Is Peer Review in Decline?

One more reason for academics to keep blogging….

Glenn Ellison in this paper notes the general decline in the need for academics from top institutions to publish in top journals because they can get citations [hopefully confirming that they were right] by other means – through sites like SSRN [and perhaps even by sharing their works in the blogosphere]

Over the past decade, there has been a decline in the fraction of papers in top economics journals written by economists from the highest-ranked economics departments. This paper documents this fact and uses additional data on publications and citations to assess various potential explanations. Several observations are consistent with the hypothesis that the Internet improves the ability of high-profile authors to disseminate their research without going through the traditional peer-review process.

The author further notes that:

I started this paper by pointing out two trends: economists in several highly regarded departments are publishing fewer papers in the top field journals; and Harvard’s economics department is also publishing fewer papers in the top general interest journals.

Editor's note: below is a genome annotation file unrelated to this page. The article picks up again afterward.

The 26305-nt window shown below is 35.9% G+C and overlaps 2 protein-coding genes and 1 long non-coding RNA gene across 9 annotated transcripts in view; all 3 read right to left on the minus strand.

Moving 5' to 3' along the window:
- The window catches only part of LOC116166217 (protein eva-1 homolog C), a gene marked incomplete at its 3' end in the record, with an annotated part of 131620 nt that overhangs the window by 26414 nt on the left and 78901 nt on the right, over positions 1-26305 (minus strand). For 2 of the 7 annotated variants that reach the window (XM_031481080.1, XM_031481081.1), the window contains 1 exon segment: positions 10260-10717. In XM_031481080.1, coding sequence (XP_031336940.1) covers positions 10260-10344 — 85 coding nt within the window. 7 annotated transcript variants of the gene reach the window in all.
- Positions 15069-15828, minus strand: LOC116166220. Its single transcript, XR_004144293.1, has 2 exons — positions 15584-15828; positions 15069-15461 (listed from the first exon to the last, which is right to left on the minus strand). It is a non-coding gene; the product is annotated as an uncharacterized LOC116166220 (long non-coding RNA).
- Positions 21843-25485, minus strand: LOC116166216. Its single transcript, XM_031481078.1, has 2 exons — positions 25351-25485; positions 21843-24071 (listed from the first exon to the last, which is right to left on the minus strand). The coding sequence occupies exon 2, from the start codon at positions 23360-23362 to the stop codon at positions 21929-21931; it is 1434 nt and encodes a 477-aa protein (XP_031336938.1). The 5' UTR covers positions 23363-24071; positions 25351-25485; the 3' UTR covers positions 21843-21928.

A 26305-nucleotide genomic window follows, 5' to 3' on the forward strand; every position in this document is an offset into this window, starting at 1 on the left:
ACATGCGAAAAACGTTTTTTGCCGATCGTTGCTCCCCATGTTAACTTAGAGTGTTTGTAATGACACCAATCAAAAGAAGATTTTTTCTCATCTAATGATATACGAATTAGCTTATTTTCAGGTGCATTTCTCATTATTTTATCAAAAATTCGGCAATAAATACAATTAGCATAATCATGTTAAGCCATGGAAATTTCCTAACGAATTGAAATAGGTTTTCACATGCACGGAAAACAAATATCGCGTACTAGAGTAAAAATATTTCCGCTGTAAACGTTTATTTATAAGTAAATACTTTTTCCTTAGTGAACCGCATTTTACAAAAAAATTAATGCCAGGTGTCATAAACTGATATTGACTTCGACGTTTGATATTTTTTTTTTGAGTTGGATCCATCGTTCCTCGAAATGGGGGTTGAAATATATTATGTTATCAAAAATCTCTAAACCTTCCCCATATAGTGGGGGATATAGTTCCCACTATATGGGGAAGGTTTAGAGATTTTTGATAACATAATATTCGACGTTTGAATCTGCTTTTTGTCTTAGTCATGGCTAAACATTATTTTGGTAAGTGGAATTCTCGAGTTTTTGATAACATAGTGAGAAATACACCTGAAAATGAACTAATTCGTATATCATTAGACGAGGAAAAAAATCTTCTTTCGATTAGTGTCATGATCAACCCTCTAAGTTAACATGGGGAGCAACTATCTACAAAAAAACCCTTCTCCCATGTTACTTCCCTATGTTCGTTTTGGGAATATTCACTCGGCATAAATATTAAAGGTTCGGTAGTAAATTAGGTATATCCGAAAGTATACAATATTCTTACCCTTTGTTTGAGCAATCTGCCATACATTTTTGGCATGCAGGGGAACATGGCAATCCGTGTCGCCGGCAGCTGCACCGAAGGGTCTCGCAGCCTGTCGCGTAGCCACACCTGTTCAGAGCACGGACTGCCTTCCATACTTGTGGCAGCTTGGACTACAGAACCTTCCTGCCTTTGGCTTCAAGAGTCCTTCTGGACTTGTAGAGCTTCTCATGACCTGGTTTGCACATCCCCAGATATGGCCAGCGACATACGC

Several pieces of evidence bolster the view that one factor contributing to these trends is that the role of journals in disseminating research has been reduced. One is that the citation benefit to publishing in a top general interest journal now appears to be fairly small for top-department authors. Another is that Harvard authors appear to be quite successful in garnering citations to papers that are not published in top journals. The fact that the publication declines appear to be a top-department phenomenon (as opposed to a prolific-author phenomenon) suggests that a top-department affiliation may be an important determinant of an author’s ability to sidestep the traditional journal system.

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3 thoughts on “Is Peer Review in Decline?

  1. Pingback: Why not to post your working paper online « haba na haba

  2. very insightful! However, let me just note that publishing in the top journals is still a worthy goal especially for emerging academics who are outside the North American job market. It’s also a way to reintroduce to the broader audience one’s research agenda and findings – especially if you’re still trying to build a name for yourself.

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